Business News

GEA/University of Bonn develop targeted automated milk reduction software

Drying off cows with high milk yields is a complex process that comes with risks, including increased risk of mastitis – a risk that is often pre-emptively abated through the use of antibiotics. There are a number of conventional methods to prepare the udder for dry off, including restrictive feeding, reduced number of milkings or abrupt cessation. All of these methods come with risks, though, including metabolic issues, increased pressure in the udder, and insufficient flushing of the udder, which can lead to greater germ pressure. New software from GEA, developed in collaboration with the University of Bonn, Germany, aims to replace conventional methods by preparing cows naturally and optimally for the dry period. The aim of the technology is to help dairy farmers reduce their use of antibiotics, as well as to promote animal welfare and reduce on-farm workload. The software, AutoDry, won a gold medal at this year’s EuroTier, which took place in Hannover, Germany in November last year.

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Postbiotic product from Saccharomyces cerevisiae fermentation shows positive results in Streptococcus uberis compromised mid-lactation dairy cows

Independent research commissioned by Diamond V, a brand of Cargill, Incorporated that develops immune-support postbiotic feed products, found that feeding a Saccharomyces cerevisiae product improves udder health and immune response in Streptococcus uberis mastitis challenged, mid-lactation dairy cows. Lead researcher, Dr. Mario Vailati Riboni, believes it could be an effective tool for farmers whose aim it is to support immunity, boost udder health, and strengthen antibiotic stewardship efforts.

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Research Phd Theses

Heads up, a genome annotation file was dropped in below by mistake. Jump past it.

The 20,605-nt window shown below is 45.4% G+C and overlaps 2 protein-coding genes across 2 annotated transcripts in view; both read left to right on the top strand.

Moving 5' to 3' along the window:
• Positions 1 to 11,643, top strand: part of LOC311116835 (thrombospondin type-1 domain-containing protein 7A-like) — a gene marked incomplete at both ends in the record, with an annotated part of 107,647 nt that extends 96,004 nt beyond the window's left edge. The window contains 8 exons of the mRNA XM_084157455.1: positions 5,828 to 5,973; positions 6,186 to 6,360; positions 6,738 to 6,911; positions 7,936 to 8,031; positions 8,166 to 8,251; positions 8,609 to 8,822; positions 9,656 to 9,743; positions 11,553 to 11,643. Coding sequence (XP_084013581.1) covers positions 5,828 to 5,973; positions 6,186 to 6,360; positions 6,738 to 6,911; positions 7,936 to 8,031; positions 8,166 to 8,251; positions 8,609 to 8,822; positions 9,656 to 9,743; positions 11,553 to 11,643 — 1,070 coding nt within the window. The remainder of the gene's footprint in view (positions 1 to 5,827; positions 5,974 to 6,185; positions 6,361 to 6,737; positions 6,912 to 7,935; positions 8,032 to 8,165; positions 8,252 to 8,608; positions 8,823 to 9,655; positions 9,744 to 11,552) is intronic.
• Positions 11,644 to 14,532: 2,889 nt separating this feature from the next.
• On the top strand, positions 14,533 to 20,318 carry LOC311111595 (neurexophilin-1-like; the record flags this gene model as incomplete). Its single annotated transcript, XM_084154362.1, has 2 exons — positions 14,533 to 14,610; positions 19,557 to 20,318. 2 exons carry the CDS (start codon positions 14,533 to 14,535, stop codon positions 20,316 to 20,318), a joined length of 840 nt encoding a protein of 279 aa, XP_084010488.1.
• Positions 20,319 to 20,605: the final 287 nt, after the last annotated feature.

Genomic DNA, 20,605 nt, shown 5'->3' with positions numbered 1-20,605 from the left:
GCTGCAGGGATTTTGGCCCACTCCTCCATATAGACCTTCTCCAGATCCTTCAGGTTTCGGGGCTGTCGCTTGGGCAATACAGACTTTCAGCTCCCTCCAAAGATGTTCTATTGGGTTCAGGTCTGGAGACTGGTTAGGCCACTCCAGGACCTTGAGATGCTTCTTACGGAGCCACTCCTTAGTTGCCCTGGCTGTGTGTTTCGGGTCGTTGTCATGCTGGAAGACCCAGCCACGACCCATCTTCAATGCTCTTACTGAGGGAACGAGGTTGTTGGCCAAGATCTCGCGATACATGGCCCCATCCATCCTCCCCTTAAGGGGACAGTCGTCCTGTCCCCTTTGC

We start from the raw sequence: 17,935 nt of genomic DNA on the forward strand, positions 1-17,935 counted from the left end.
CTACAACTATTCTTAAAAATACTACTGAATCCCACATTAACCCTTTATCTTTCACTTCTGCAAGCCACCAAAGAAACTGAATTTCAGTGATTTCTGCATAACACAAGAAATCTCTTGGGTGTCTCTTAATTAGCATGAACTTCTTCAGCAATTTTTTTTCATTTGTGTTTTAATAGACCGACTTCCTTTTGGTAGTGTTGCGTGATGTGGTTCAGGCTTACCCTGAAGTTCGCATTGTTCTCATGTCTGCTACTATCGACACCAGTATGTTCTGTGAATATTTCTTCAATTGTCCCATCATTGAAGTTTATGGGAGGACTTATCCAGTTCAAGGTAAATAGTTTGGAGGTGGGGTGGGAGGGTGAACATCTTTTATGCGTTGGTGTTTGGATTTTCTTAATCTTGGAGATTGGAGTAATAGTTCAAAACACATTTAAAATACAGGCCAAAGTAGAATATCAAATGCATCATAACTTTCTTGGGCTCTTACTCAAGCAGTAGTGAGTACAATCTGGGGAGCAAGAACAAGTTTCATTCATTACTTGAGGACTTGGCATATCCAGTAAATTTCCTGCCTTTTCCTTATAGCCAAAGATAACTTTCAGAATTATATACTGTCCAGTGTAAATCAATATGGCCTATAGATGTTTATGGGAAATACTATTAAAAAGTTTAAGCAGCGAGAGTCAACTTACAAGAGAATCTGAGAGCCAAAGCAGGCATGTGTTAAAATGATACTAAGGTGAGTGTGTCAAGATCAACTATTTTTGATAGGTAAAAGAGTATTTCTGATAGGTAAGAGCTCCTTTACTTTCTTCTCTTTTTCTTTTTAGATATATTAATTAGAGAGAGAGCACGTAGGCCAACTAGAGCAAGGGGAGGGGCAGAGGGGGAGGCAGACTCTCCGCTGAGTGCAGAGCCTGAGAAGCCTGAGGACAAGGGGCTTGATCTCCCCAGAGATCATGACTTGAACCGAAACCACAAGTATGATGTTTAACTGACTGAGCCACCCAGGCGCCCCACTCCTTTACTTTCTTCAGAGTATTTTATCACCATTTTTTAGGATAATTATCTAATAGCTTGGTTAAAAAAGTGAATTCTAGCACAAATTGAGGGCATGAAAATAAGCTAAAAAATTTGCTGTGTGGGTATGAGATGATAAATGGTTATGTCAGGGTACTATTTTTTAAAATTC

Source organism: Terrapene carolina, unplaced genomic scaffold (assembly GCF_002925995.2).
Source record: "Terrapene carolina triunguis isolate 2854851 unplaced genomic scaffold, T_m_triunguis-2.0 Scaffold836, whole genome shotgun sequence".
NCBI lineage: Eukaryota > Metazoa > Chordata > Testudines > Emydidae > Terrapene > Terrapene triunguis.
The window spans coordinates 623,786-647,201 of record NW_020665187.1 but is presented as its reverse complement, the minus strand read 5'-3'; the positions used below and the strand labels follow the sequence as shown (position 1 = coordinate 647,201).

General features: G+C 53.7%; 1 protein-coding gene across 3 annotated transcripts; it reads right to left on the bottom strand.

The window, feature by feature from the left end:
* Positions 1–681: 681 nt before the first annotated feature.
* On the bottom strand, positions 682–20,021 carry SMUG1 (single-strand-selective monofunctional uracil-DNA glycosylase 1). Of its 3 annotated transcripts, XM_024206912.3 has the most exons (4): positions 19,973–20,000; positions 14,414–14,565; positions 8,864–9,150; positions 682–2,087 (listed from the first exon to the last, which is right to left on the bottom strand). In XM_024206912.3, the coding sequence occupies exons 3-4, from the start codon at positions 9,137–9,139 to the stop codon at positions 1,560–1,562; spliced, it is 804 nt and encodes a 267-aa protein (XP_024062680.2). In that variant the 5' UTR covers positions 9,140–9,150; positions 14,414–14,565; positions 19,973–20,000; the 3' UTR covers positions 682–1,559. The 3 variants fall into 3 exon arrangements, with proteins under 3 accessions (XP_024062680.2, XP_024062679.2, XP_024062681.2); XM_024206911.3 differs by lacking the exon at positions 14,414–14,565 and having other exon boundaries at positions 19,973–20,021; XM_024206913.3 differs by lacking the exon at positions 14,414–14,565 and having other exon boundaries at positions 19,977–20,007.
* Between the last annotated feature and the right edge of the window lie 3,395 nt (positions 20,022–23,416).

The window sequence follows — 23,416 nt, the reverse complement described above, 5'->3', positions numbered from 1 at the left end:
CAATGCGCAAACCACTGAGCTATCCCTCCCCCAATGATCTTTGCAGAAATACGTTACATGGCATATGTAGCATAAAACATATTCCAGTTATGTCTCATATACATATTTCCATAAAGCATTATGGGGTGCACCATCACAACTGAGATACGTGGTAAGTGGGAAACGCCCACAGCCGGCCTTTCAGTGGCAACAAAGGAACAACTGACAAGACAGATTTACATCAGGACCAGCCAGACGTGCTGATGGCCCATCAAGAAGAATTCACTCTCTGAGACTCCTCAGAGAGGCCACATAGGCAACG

Role of bovine non-aureus staphylococci in the regulation of Staphylococcus aureus growth and virulence and its potential implications for udder health

Staphylococcus aureus remains one of the most common causative agents of bovine mastitis because of its pathogenicity, contagiousness, capability to persist in the mammary gland, colonization of skin and poor cure rates when causing intramammary infections with the currently available therapies. On the other hand, non-aureus staphylococci (NAS) originating fromRead more

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Online training contributes to accessible knowledge transfer and global connection | part two

International dairy consultant Maaike Leistra developed and trained online groups of maximum 15 participants from October 2021 until August 2022 for the Dutch Dairy Training Centre. Topics included feeding management as well as management of young stock, milking, housing, breeding, reproduction, general health, udder health, hoof health management and dairyRead more

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Research | Free access

Sensor-based mastitis management in automatic milking system farms. Mastitis management from a data-centric and economic perspective

Mastitis, or udder inflammation, is one of the most prevalent and costliest diseases in dairy farming. Automatic milking systems, equipped with sensors measuring mastitis indicators, have been used commercially since the 1990s. These systems are equipped with sensors that measure the cow’s health by analyzing her milk. For instance, these sensors could measure electrical conductivity, the number of immune cells, and activity of enzymes in the milk. Different algorithms have been developed to use this sensor data to alarm the farmer in the case of mastitis. However, less algorithms have been developed to help the farmer decide what to do when mastitis is found.

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